Scheduling open enrollment for health insurance at the end of the year is akin to driving on the Bay Bridge during rush hour. The journey could be long, slow and more than a little frustrating.
Unfortunately, November and December are exactly the times that many small businesses schedule open enrollment for their employees. Chris Patton, vice president of sales at Covered California for Small Business says open enrollment at the end of the year is a tradition that like many other end-of-year activities can be stressful.
Many small businesses can’t afford an HR department, which means that benefits – like health insurance, paid leave and retirement – can be difficult and costly to administer. But employee turnover is expensive as well, costing an employer approximately 75 to 150 percent of an employee’s salary. Benefits can be key to reducing employee turnover, increasing employee productivity and ultimately boosting businesses’ bottom lines.
Health Insurance Rules Changing In 2016 for Businesses Considered Large; Those With 100 or Fewer Employees Could Still See Big Advantages Through Covered California for Small Business
When it comes to the Patient Protection and Affordable Care Act, many employers have to determine if their business is required to offer health insurance to their employees under the law. This requirement varies based on size, and it broadened its scope in 2016.
Keith Crawford knows the construction business inside and out. He began his career as a construction contractor, but stood apart for his business capabilities. He was often asked by competitors to close shop and work for them. After spending years as an admired authority on construction, Crawford finally launched his own consulting firm.
We often hear from small business owners that they feel like their voices are not heard on key issues that impact their small businesses. That’s why we brought 150 small business owners to D.C. for our second annual Small Business Leadership Summit. With its theme, “Recognizing the Power of the Small Business Economy,” this year’s Summit discussed how the small business case is too often misunderstood and misrepresented in the media, at the public policy table and at the ballot box.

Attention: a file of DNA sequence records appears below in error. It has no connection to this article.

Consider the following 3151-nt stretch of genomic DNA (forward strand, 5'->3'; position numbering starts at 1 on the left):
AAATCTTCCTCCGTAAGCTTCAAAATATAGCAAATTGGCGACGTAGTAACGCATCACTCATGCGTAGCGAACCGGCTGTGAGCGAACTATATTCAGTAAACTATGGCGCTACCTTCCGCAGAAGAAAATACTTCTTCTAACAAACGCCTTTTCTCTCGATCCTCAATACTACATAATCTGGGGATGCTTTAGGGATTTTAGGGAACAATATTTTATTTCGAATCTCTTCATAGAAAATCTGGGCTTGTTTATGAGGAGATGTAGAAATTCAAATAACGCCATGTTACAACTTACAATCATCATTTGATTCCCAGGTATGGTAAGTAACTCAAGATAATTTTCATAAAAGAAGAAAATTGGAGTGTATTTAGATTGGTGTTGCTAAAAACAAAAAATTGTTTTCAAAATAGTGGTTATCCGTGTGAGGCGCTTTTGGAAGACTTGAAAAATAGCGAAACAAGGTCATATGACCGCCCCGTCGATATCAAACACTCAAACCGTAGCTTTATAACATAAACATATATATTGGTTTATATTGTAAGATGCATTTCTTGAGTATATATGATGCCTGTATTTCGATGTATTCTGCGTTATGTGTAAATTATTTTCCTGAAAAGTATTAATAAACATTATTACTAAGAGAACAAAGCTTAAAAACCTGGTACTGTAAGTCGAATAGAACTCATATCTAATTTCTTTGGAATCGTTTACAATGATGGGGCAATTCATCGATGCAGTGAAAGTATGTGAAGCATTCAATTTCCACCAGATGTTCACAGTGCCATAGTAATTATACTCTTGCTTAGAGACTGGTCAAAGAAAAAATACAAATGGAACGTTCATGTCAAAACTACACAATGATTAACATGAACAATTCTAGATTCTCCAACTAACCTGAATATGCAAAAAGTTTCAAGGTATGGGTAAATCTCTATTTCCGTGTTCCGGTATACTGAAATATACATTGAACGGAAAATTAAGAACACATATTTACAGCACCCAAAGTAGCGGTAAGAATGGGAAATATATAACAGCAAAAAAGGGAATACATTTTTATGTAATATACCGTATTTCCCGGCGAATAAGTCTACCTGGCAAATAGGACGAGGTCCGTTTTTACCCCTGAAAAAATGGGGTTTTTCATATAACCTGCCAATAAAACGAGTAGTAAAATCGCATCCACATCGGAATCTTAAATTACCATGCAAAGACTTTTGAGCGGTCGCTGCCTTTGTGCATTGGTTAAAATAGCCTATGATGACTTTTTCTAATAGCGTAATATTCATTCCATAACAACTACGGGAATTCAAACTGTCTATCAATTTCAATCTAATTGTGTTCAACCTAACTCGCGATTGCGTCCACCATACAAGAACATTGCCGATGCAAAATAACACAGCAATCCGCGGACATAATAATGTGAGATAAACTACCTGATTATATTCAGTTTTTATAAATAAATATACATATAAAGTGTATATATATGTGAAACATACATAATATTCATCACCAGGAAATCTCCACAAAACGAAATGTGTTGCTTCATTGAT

In California, clean energy is an important topic. Whether we’re looking to conserve water or protect our forests and beaches, clean energy and energy efficiency efforts are important to helping our state thrive. But one thing people don’t always realize is the economic importance of clean energy to small businesses.
During National Small Business Week, Small Business Majority is recognizing small business owners who strive to give back to their communities. Bryce Smith, owner of the Adel Family Fun Center in Adel, Iowa, is certainly one of them.
With tax season in full bloom small business owners have an opportunity to not only reduce their tax liability, but also help their employees receive a coveted benefit – health insurance.
Through Covered California for Small Business (CCSB), employers may qualify for a federal tax credit to help offset the cost of providing health insurance to employees by purchasing coverage.
Fresh Kutz opened its doors in North Hollywood in 2008 with the goal of offering all customers premium services by top-level barbers in a modern barbershop. Since its inception, owner Brian Portillo knew he would face several challenges as the community has a crime rate above the national average. Not only did he want to open his business in the community in which he grew up, but he wanted to create positive social impact while running his business.
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